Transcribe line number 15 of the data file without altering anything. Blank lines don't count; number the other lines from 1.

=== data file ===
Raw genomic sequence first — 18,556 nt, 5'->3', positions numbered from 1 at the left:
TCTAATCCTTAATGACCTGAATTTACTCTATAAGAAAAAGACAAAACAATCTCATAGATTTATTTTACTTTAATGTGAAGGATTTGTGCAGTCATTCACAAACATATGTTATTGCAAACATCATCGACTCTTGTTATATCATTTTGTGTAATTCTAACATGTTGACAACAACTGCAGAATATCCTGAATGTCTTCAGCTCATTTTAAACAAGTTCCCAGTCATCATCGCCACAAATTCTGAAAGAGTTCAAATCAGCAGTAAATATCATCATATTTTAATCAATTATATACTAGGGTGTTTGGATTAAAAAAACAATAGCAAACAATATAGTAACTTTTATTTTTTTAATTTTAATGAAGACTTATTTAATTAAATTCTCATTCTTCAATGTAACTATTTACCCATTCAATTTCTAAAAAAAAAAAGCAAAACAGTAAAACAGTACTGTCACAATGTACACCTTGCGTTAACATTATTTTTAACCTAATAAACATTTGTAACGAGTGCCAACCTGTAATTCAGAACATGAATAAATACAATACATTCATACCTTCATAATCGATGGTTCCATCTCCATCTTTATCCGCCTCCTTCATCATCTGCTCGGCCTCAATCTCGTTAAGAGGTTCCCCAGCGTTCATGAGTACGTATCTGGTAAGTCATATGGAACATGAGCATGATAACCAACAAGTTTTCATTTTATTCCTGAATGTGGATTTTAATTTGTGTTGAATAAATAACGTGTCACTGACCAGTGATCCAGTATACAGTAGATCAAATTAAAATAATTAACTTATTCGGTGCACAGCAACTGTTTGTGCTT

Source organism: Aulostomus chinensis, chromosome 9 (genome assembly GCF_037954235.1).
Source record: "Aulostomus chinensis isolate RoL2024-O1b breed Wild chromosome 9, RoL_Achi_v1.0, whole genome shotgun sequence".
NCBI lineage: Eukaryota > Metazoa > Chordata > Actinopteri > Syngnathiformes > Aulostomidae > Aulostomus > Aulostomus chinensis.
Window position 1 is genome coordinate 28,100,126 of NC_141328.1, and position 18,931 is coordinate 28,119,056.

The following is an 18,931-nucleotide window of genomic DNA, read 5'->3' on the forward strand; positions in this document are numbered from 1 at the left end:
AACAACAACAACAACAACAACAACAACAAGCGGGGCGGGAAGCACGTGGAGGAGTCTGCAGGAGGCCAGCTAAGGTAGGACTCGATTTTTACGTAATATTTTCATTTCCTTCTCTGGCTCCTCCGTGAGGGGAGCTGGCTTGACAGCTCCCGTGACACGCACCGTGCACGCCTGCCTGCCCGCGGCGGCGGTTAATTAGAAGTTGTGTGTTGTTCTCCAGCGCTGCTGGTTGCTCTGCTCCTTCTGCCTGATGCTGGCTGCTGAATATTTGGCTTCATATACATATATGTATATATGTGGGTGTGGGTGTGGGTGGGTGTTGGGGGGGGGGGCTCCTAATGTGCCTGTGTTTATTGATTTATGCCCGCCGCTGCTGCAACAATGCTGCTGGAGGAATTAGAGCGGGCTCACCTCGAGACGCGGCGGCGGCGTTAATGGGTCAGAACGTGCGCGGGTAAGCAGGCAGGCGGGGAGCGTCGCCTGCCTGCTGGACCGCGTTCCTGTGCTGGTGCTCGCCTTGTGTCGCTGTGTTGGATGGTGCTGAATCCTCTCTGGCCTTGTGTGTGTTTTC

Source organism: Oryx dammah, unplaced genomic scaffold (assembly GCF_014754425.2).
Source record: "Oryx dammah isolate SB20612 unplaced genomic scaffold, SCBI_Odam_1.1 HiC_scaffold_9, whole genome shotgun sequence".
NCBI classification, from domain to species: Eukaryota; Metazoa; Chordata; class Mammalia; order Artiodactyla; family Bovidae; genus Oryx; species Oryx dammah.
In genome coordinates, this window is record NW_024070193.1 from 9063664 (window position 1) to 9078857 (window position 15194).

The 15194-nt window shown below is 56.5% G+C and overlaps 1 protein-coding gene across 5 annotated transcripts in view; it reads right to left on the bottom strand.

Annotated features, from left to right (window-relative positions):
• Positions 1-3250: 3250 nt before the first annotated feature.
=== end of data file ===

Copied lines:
• Positions 1-3250: 3250 nt before the first annotated feature.